Post-prandial increases in glucose concentration reflected the differing blend ratios of rapid insulin between Mix 25 and Mix 50, although this did not result in significant differences. Interestingly, however, the time to peak glucose concentration did not clearly reflect these differing rapid insulin blend ratios, suggesting that these ratios mainly affected the post-meal increases in glucose concentration.

Our study results also demonstrated that twice-daily Mix 25 or Mix 50 regimens provided inadequate glycemic control after lunch for approximately 4 hours. This suggests that insulin analogue injections 3 times daily are preferable to 2 times daily to achieve improved glycemic control and furthermore that Mix 25 injected 3 times daily or Mix 50 injected before breakfast and lunch followed by Mix 25 before supper could represent an ideal insulin regimen. In this regard, Rosenstock et al compared a 3 times-daily Mix 50 regimen to intensive insulin therapy (glargine at bedtime plus mealtime lispro) in patients with inadequate glycemic control [10]. Similar findings were observed between the two arms with regard to improvement in HbA1c values or diurnal variations in blood glucose concentration.

In regard to differences in glycemic variation resulting from differing blend ratios of mixed insulin analogue preparations, Hirao et al [11] reported on a cross-over study comparing biphasic insulin aspart 50 (BIAsp50) and 30 (BIAsp30) in 10 patients with type 2 diabetes. Using the euglycemic clamp technique, he demonstrated that both the serum insulin level and glucose infusion rate (GIR) were higher with BIAsp50 than with BIAsp30.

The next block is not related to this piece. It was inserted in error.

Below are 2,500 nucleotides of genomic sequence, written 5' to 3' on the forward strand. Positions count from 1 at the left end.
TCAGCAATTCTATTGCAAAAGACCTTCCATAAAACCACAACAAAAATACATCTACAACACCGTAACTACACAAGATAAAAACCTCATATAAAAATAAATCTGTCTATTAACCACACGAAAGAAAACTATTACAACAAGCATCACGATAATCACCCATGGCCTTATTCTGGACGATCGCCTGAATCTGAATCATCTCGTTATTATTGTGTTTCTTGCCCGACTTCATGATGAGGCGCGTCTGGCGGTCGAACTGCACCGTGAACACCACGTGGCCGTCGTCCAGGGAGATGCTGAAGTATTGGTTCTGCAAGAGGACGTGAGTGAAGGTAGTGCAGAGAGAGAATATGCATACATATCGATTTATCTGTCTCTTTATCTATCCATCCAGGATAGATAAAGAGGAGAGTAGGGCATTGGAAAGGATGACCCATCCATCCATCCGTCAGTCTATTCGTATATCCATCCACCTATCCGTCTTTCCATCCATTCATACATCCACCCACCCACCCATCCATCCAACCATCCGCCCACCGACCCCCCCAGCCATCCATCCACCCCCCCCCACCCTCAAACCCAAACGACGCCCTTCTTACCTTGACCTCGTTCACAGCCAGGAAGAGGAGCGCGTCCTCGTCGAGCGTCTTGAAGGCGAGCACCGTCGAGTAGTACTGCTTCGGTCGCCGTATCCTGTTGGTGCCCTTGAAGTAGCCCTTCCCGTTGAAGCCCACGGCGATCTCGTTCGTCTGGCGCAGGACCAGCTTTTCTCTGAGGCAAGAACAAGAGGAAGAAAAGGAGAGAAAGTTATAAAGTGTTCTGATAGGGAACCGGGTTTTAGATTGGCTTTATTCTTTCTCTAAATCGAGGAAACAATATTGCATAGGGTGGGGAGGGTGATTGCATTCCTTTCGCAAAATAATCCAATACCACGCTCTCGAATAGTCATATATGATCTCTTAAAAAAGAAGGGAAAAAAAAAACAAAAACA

To the best of our knowledge, there are only two studies reported in the literature comparing premixed insulin analogue formulations and premixed insulin formulations. These were a cross-over study of biphasic insulin aspart 30 (BIAsp30) versus biphasic human insulin 30 (BHI 30) in 13 type 2 diabetic patients [12] and a randomized controlled trial of BIAsp 30 versus BHI 30 in 294 patients with type 1 and type 2 diabetes [13]. Results from both studies demonstrated that postprandial glucose increases were suppressed to a significantly greater extent with BIAsp30 than with BHI 30.

Limitations of the present study include the following: study subjects had a relatively long mean duration of disease (18 years) and it is possible that the results may be different if patients with a shorter duration of disease were included; that although a cross-over study design was used, it may not have been adequately powered given the small sample size (11 patients); and that differences detected may have been found to be significant if more patients were included.